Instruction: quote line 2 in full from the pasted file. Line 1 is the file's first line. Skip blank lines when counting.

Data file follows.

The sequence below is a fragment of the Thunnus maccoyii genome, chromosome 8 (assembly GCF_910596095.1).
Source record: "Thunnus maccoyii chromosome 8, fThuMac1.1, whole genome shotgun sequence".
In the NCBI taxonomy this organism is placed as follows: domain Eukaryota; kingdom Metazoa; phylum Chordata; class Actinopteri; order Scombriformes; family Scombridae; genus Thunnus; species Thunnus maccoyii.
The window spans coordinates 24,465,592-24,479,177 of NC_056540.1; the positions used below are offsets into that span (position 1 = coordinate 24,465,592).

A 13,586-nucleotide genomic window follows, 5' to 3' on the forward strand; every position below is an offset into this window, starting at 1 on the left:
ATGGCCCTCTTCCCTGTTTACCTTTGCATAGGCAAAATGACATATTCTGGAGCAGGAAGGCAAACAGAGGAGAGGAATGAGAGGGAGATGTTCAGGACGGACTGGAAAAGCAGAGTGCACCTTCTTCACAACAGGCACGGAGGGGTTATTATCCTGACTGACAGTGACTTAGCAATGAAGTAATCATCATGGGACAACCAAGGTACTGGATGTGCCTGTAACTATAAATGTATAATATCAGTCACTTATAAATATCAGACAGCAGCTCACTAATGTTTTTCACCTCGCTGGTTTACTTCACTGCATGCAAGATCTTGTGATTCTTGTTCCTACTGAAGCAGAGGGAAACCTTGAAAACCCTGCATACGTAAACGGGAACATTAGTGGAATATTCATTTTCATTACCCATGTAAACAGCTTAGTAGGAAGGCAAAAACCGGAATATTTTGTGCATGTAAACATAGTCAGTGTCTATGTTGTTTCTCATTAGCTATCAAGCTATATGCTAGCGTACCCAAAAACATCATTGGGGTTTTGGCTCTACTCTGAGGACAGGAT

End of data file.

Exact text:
Source record: "Thunnus maccoyii chromosome 8, fThuMac1.1, whole genome shotgun sequence".